That’s what forces pushing new regulations on sharing are suggesting anyway. Ride-sharing services see the situation quite differently, of course.
Regulators aren’t quite sure what to do with so-called “sharing economy” services such as Airbnb, Lyft, and UberX. In many ways, sharing operations are in competition with traditional businesses—hotels in the case of Airbnb, rental cars and car sales when it comes to Lyft, UberX, and other ride-sharing ventures. Yet homeowners and automobile owners who participate tend to see sharing as just that, sharing, not a true business. Sure, there’s some money changing hands digitally in these transactions, and there’s a contractual business agreement at the heart of every organized sharing service provided, but the owners playing along typically view their participation as an occasional, side-gig sort of thing. As such, sharing companies and sharers alike take the stance that authorities shouldn’t regulate these services like a regular business.
Like regulators, insurers aren’t entirely certain what to make of increasingly popular sharing arrangements. Or more accurately, auto insurers aren’t certain how to make customers pay for the extra coverage they say is needed in such an arrangement. “It’s very clear in California: If you drive your car and make money on it, you need a commercial license,” Pete Moraga, a spokesman for the Insurance Information Network of California, told the San Francisco Chronicle earlier this month. “But because it’s so new, insurers don’t ask the question, which does open the process up to fraud.”
Ride-sharing services typically provide $1 million worth of excess liability coverage for their drivers. But well-publicized accidents and lawsuits have brought up the possibility that such a policy leaves holes in one’s coverage. A Consumer Reports post published earlier this year warned:
That million-dollar excess liability insurance covers passengers, pedestrians, other cars, and property, but it doesn’t cover injuries suffered by the driver or damage to his or her car-cum-cab if there’s an accident.
Lyft has responded to the criticism by bumping up its coverage and even forming a new Peer-to-Peer Rideshare Insurance Coalition in order “to ensure a safe and trusted future for the emerging peer economy.”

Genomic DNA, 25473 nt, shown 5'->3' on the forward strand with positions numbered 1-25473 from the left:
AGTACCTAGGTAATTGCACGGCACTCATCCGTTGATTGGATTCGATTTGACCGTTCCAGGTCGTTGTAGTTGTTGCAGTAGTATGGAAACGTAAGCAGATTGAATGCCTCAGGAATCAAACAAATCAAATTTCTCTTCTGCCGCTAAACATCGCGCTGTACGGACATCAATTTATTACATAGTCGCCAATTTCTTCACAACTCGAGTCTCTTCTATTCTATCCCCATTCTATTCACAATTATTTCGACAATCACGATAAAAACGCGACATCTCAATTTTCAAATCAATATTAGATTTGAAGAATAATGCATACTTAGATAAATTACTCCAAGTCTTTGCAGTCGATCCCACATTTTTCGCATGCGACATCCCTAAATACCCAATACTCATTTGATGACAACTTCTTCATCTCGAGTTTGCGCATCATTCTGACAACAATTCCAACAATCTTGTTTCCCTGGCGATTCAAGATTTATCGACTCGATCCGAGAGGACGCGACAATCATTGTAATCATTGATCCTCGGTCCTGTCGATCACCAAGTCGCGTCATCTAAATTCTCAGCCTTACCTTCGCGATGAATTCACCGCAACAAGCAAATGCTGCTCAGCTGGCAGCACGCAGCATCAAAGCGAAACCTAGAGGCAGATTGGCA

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Yet auto insurance-ride sharing conversation/confusion/controversy is very much still alive. Lately, the discussion has shifted to Colorado, where lawmakers are floating a bill that would officially authorize and regulate ride-sharing firms. As the Denver Post reported, if passed the law would “effectively require insurers to provide coverage for Lyft and UberX drivers, who use their own vehicles for fares, under personal policies even while they may be engaged in commercial activity.”
Such a ruling would seem to eliminate some of the gray areas as to whether one’s personal insurance or the one provided by the ride-sharing service would provide coverage when Lyft or UberX drivers get in accidents. It would also hopefully eliminate the possibility that neither policy agrees to cover damages when, say, a Lyft driver gets in an accident while viewing the company smartphone app but before picking up a passenger. (That’s one of the holes that’s at the heart of a lawsuit arising after an Uber driver killed a 6-year-old girl in an accident on New Year’s Even in San Francisco.)
There could be a downside to requiring that personal policies provide such coverage, and the impact might not only be felt by the folks who pick up paying passengers via UberX, Sidecar, or Lyft. A memo associated with the bill in Colorado noted that officially classifying and regulating as transportation-network companies (or TNCs) would have an effect on the insurance premiums paid by all drivers: “Since in many cases the insurer will not know which of their customers will be using their vehicle to drive for a TNC, they will be forced to pass this cost on to all of their customers.”
In other words, your auto insurance rates would supposedly go up regardless of whether or not you’d ever picked up a passenger via Lyft or UberX, or even if you’ve never heard of these companies.
An expert hired by UberX to assess these claims says the theory that everyone’s auto insurance will rise thanks to ride sharing is hogwash. “Colorado insurers cannot increase their premiums without first developing actuarial support for such increase,” former Colorado Insurance Commissioner William Kirven wrote in response to the memo. The idea of passing along higher costs to drivers is “purely speculative and cannot be justified or based upon any information available at this time,” he wrote.
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One thing that is perfectly clear is that the debate regarding ride-sharing regulation and insurance isn’t likely to end anytime soon. The Denver Post noted that the issue is expected to be raised soon in Arizona and other states.